Tag Archives: public-speaking

Maybe speechwriting doesn’t matter so much after all..?

You’ve probably heard speeches you’d swear were content-free. Here’s one that actually is — and it’s a TEDx talk.

Beneath that hollow exterior lurks actual content: a pretty devastating critique of how a thin speech can inflate its apparent substance using the TEDx style. Maybe if Will Stephen’s performance reaches a wide enough audience (and at 2.5 million views so far, it’s well on its way), Taking Off Your Glasses won’t be such a killer move any more.

(via Mitch Joel)

Capturing a speaker’s voice matters

This post argues that speechwriters shouldn’t worry about capturing a speaker’s voice. Structure the speech well, Mike Long argues, and it’ll all come out in the wash.

And while I understand that all the tailored turns of phrase in the world can’t save a bad speech, or turn a mediocre speaker into a great one, I can’t agree with Mike’s premise. (Not that I don’t want to; I want to agree with anyone who has Steely Dan lyrics in their Twitter bio. Maybe next time.)

Here’s what I said in response; I’d love to know what you think.

I get what you’re saying, Michael — and I heartily agree you should get the fundamentals right before you even begin to think about voice. And it’s amazing how often a speaker will say you’ve “captured their voice” just by writing in a conversational tone.

But you can definitely make a speaker feel more at home with speaking notes that reflect their vocal patterns and preferred word choices. It isn’t all delivery. Some speakers are far more at home with bold, declarative statements than others. They express emotion in different ways. They use idioms that reflect their age, gender, race, culture, social class, life experience… and it’ll all be different.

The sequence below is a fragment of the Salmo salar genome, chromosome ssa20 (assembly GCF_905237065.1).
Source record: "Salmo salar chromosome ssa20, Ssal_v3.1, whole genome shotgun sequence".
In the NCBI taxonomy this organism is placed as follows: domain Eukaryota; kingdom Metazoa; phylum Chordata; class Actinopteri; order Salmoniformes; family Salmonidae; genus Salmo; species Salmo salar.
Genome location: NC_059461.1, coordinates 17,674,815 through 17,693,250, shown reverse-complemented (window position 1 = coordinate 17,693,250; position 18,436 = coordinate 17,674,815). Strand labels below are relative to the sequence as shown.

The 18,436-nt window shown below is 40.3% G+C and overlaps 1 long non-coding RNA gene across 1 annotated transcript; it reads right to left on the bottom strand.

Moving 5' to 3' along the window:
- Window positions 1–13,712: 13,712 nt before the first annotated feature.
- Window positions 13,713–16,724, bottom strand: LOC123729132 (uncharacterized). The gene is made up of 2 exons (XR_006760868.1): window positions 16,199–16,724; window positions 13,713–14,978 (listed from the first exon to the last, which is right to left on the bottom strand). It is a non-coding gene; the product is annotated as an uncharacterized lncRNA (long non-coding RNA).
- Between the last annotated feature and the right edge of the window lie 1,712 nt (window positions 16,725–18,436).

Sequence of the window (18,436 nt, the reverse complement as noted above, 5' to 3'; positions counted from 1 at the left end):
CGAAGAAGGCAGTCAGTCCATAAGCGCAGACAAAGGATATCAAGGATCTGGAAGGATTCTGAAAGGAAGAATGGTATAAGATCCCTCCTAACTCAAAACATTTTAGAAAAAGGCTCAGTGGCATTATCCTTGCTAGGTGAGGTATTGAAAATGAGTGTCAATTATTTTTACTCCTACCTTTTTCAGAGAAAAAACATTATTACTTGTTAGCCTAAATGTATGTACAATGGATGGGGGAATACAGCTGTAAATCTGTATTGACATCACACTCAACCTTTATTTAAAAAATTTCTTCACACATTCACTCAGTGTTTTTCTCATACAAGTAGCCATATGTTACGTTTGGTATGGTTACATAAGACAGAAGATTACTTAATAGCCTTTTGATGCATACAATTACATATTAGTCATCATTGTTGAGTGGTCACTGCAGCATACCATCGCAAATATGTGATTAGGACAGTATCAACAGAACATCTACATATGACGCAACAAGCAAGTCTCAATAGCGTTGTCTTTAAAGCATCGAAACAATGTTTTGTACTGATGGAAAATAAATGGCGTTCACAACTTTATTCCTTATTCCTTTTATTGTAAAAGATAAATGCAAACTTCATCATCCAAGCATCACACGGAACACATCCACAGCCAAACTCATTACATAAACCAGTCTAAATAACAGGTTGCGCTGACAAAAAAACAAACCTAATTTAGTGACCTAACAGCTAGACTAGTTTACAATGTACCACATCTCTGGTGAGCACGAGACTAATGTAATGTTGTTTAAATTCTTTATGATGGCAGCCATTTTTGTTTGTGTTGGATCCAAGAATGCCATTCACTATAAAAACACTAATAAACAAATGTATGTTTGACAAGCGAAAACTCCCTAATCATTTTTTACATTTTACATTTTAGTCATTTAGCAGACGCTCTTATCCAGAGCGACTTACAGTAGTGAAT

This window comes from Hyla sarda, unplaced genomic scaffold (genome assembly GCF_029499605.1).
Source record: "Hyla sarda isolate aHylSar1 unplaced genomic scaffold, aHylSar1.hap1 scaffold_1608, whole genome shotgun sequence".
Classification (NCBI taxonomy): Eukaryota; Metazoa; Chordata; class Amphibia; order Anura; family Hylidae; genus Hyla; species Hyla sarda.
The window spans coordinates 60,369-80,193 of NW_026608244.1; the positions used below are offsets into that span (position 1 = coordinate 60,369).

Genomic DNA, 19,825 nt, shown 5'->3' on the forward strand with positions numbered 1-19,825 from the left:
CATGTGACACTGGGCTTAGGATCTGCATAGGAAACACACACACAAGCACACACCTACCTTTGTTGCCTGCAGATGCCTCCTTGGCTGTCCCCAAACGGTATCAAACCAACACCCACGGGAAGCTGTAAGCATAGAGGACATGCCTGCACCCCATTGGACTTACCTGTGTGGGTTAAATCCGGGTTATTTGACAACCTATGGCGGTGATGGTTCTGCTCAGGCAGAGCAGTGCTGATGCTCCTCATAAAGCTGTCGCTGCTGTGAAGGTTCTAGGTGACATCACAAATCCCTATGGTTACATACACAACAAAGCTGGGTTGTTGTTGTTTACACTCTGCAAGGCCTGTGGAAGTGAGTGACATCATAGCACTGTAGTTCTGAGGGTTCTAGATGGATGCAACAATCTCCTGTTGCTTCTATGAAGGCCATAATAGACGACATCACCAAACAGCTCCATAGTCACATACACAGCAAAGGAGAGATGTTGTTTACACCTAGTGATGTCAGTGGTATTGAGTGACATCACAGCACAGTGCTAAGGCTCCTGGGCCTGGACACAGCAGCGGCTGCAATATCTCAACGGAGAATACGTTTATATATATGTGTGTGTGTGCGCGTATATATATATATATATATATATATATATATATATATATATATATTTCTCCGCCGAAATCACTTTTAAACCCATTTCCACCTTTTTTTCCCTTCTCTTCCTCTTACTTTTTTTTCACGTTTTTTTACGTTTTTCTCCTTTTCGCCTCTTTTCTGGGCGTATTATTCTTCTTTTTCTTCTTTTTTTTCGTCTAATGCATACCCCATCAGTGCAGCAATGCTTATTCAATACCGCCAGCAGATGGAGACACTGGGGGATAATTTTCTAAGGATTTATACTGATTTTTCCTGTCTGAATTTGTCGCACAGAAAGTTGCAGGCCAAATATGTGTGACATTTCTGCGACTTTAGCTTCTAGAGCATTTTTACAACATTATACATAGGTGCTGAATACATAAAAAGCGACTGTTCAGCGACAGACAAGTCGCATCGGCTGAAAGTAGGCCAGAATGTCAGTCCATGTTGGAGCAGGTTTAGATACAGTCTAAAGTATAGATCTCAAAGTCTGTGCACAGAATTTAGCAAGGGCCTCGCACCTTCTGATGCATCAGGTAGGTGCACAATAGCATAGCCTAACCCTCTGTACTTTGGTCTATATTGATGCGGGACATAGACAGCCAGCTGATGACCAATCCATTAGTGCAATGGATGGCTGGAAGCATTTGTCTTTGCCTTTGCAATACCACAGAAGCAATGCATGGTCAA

And if your speaker lacks confidence, experience or time to revise? The more comfortable they feel with your text from the start, the better.

So yes, get the fundamentals right. But once they’re nailed, time spent reflecting your speaker’s authentic voice will be well worth it.

Social Speech Podcast, Episode 11: Maddie Grant

Maddie Grant of DC-based SocialFish has done a lot of thinking about connecting online audiences with speeches, panels and presentations. More to the point, she’s done a lot of doing, including convening one of the most ambitious online conference approaches I’ve seen: NTC Online, the digital version of the Nonprofit Technology Conference held every year by NTEN.

In our conversation, she offers some great advice for event organizers, speakers and anyone who wants to use digital tools to help online and offline audiences learn. And after you’ve heard our conversation, check out these links:

Social Speech Podcast, Episode 11: Maddie Grant

Maddie Grant of DC-based SocialFish has done a lot of thinking about connecting online audiences with speeches, panels and presentations. More to the point, she’s done a lot of doing, including convening one of the most ambitious online conference approaches I’ve seen: NTC Online, the digital version of the Nonprofit Technology Conference held every year by NTEN.